The Top 5 Biggest Employment Law Changes Coming In 2019
Every year, April brings with it a few certainties. St George’s Day, April Fools Day, Easter, Good Friday, National Stress Awareness Day and more importantly for employers the first of the year’s employment law changes. 2019 sees a few important changes which are going to impact everyone from CEO’s to gig workers, so it’s essential that you’re aware of these before we hit April.
What do you need to know about the new minimum wage? What’s going to happen with your employee’s payslips? Who do you need to give holiday pay to? Take a look at the below changes and see if you’re up to scratch:
A government review is calling upon a change to the law to enable more rights to ‘self employed’ workers. Although this seems a response to the rise in the gig economy the review has also looked at ‘piece’ workers – i.e. those that are paid according to the amount produced. The review will almost certainly consider companies such as Deliveroo and Uber who engage their drivers/bikers as self employed, which means
they have no employment rights, no sick pay and no holiday.
This review suggests a new category of employment status – the ‘dependent contractor’, which would allow them to obtain sick pay, holiday leave and guarantee the minimum wage. If the government implemented the suggested changes we would have a new category of worker in response to the gig economy.
Employment status has long been a grey area and this review seeks to clear the muddy waters particularly following a spate of cases on this very topic. Last year an employment tribunal ruled that Uber drivers were really workers and should receive basic rights such as sick pay and holiday pay, which did appear to shed light on the argument. Although Uber have appealed, the binding EAT ruling will hopefully provide further clarity and perhaps this government review will go even further in doing so.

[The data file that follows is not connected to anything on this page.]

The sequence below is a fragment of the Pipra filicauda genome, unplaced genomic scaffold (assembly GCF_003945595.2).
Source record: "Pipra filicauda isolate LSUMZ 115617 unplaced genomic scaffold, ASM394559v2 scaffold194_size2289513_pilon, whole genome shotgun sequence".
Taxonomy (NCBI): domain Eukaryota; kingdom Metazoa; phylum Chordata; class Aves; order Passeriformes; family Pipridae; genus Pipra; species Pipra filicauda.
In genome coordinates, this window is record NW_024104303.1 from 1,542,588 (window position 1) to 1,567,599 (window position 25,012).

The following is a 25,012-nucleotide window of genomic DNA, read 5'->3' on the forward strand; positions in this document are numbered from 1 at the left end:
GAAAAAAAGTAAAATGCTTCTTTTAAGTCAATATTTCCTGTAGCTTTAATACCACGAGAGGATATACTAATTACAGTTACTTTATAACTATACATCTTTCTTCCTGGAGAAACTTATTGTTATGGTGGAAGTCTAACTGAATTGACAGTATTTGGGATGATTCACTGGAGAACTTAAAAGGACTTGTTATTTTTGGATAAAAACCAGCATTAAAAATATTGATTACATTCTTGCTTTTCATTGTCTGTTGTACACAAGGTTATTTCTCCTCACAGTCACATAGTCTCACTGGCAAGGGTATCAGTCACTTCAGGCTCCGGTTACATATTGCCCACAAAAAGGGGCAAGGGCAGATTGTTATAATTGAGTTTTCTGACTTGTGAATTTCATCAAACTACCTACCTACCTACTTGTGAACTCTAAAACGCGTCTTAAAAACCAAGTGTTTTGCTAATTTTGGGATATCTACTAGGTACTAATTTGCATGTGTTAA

CEO PAY GAP REPORTING
New legislation will also come into force in 2019 that requires companies with more than 250 employees to
publish their executive pay gap. Although the first reports are not expected until 2020, businesses should be calculating the necessary figures throughout 2019 to show the gap between the total amount paid to their CEO and the average pay for an employee. INCREASE IN NATIONAL MINIMUM WAGE
More than two million workers will see their pay jump next April as the National Living Wage jumps to £8.21 an hour. This is the hourly rate for those aged 25 or over – and working in Britain. The minimum wage for those aged 16-24 also will also go up, while the pay for apprentices will go up by an extra 20p an hour. It’s part of a long-standing Tory pledge to deliver a rate of £9-an-hour for over 25s by 2025. In the budget announcement this year, it was also announced the minimum wage for other age groups will go up from £7.38 to £7.70 for 21-24 year olds, from £5.90 to £6.15 for 18-20 year olds and from £4.20 to £4.35 for 16-17 year olds.
The increase in wages may have been pushed through by the government due to the Low Pay Commission’s recommendations for hourly rate increases. Contracts for payments below the minimum wage are not legally binding. The worker is still entitled to the National Minimum Wage or National Living Wage.
CHANGES TO PAYSLIPS FOR EMPLOYEES
Before April next year, employers must review their business and payroll data processes. Moving forward, all workers, including casual and zero hours workers, must be issued with written, printed or electronic payslips. On these payslips it must provide detail of how the payment was calculated in cases where the rate of pay and hours are variable. These government initiatives better enable employees to identify what they are being paid and equate that with worked time. It will also help employees better identify if their employer is meeting their minimum pay obligations.
REPORTING THE GENDER PAY GAP
All companies in Great Britain (but not Northern Ireland) with more than 250 employees are again reporting their gender pay gap to the Government Equalities Office (GEO). Companies will also publish details of the proportion of men and women in the company who receive bonuses and the breakdown of men and women in different pay quartiles. This years figures are expected to come under scrutiny to compare them to the previous year’s numbers, highlighting whether any major improvements have been implemented.
Still want to speak to an employment law expert to make sure you’re ready for the changes before April 2019? Get in touch on 08450 50 40 60.